Fourier transform may be used by those methods, it

exists some basic limitations: indeed the system has

to be linear and the data must be strictly periodic or

stationary. Hence, if conditions are not keep within

such limits, then the resulting spectrum will not make

any sense physically at all, and Fourier spectral

analysis based methods will be considered of limited

use. Having no alternatives, current works are still

using Fourier spectral analysis to process such data

(Huang, N., 2005). (Faust and Bairy, 2012). At the

end, methods which do not assume a stationary status

(Cong , Z., 2009) are hardly desirable to have.

In the light of such conditions, it is clear that

computer methods using Fourier spectral analysis are

of limited use. Shortly, both the indiscriminate use of

Fourier spectral analysis and the acceptance of the

stationary and linearity sates may give wrong results,

some of them are described below. (Huang, N., 2005).

(Faust and Bairy, 2012). It is desirable to employ

quantitative methods which do not assume a

stationary status (Cong, Z., 2009). The Hilbert Huang

Transform (HHT) initially developed for natural and

engineering sciences and now is applied to financial

data (Huang et al., 2003). The HHT method is

specially developed for analyzing non-linear and non-

stationary data.

Nowadays, several methods are available for the

time-frequency analysis of non-stationary signals.

For instance, the short-time Fourier transformation

(STFT) can be used when the signal is piece-wise

stationary, whereas the wavelet transform can be used

for linear non-stationary signals (Wu and Huang,

(2005). One drawback of the wavelet transform is that

a priori knowledge about the signal to analyze is

needed in order to choose a suitable wavelet. Another

drawback is that its time-frequency resolution is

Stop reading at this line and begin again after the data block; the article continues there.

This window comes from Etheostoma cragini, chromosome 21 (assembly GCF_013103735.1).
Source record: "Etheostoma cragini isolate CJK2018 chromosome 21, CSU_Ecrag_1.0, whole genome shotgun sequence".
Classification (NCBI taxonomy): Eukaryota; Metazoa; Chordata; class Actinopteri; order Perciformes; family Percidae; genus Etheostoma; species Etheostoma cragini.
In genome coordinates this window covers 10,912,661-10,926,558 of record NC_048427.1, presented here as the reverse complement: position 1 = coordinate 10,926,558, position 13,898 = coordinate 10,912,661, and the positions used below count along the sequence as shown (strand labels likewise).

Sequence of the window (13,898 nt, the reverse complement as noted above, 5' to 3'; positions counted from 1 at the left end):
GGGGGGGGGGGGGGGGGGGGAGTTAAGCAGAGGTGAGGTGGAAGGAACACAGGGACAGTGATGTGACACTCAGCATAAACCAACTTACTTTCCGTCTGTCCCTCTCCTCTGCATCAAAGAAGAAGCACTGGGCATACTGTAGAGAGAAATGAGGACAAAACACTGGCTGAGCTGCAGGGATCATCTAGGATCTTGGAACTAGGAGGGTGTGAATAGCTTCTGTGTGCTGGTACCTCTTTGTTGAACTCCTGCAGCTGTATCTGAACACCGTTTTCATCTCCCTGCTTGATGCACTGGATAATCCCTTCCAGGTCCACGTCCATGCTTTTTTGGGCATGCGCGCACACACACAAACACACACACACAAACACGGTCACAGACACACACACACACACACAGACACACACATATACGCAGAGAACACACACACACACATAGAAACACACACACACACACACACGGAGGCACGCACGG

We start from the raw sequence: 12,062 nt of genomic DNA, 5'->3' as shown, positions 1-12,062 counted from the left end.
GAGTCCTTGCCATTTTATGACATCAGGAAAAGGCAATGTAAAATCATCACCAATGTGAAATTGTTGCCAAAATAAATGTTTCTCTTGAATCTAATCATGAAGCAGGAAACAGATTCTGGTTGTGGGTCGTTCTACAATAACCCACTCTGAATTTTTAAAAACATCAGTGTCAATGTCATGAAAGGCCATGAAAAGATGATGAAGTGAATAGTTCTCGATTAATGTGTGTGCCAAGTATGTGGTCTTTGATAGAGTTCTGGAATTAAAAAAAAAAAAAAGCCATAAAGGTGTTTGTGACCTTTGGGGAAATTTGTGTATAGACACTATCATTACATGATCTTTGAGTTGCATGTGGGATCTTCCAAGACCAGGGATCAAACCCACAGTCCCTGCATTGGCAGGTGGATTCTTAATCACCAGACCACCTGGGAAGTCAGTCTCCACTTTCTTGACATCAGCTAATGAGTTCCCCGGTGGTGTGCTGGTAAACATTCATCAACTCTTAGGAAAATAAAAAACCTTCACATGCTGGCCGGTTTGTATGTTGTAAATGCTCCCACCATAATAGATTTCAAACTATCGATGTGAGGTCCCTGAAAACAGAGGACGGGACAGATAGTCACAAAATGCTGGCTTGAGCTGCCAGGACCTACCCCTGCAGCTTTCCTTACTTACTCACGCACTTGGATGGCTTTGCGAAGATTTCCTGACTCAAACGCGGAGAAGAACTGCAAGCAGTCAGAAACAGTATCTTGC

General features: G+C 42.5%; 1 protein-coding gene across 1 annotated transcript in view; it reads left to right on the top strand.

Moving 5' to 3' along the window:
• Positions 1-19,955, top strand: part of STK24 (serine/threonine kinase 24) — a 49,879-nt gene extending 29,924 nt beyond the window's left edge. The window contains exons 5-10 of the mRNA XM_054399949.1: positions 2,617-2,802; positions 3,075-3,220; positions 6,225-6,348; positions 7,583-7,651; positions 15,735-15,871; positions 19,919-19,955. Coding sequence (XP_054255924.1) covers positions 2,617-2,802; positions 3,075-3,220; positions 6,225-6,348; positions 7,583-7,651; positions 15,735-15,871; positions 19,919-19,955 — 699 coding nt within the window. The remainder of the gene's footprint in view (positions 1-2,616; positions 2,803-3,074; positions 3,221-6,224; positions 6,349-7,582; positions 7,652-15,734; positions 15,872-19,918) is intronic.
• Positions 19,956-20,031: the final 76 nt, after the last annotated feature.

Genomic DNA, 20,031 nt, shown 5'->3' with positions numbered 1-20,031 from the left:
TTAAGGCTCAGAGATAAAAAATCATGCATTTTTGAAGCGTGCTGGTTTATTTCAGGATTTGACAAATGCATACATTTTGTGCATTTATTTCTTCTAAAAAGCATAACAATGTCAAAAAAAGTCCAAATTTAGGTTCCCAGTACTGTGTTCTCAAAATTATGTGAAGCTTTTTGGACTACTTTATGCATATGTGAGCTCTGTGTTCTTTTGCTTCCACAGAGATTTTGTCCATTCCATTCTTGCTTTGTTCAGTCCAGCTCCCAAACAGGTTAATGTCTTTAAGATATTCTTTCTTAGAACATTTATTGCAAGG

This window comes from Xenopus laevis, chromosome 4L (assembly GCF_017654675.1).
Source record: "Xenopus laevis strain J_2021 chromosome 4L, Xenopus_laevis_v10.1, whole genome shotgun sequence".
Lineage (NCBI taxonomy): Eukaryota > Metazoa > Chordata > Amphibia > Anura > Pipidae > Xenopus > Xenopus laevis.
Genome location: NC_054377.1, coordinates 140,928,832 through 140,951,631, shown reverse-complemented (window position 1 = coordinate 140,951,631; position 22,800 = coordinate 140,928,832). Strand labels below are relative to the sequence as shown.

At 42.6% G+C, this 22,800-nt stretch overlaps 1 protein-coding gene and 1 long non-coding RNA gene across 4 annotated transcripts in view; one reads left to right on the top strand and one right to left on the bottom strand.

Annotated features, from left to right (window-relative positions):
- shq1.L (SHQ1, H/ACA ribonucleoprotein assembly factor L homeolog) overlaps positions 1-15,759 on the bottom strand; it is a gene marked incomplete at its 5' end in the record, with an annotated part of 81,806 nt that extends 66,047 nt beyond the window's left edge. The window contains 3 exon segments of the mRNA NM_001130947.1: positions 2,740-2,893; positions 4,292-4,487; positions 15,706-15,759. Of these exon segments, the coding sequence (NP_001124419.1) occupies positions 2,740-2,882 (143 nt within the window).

limited by the Heisenberg-Gabor uncertainty

principle. In contrast, the HHT can be used to analyze

non-linear and non-stationary signals with excellent

resolution in both time and frequency (Barnhart and

Eichinger 2011) and (Barnhart, 2011).

3 HILBERT HUANG

TRANSFORM

HHT’s development was motivated by the need to

describe non-linear and non-stationary distorted

waves in detail (Huang and Long, 2006). It was

designated by the National Aeronautics and Space

Administration (NASA) Goddard Space Flight

Center (GSFC), and pioneered by (Huang, Long and

Shen, 1996), (Huang et al., 1999), (Huang et al.,

1998), (Huang et al., 2003), (Huang and Shen, 2005)

and (Huang et al., 2007). Since this new analysis

technique was developed, it has shown the ability to

analyze non-linear and non-stationary data in many

areas of research (bio-signal, chemistry, chemical

engineering, financial applications and others).

Different from many of the previous transform

methods, like Fourier-based techniques [wavelet and

fast Fourier Transform], this remarkable method is

intuitive, direct, a posteriori, and adaptive; and

consequently, highly efficient. Mainly because its

origin rise from the decomposition based on and

derived from the physical signal. The bases so derived

have no close analytic expressions, and they can only

Spontaneous Pupillary Oscillation Signal Analysis Applying Hilbert Huang Transform

69

be numerically approximated. (Huang, N. 2005).

This decomposition method is adaptive, and

therefore, highly efficient. As indicated by (Flandrin

et al., 2004), one of the advantages of the HHT is that

its data driven criteria is not fully dependent on

theoretical input or formula. Also, the HHT analyzes

non-stationary signals locally.

There are two processes involved in the HHT: the

Empirical Mode Decomposition (EMD) and the

Hilbert Spectral Analysis (HSA). The key part of the

method is the pre-processing step, the EMD, in which

any complicated data set can be decomposed into a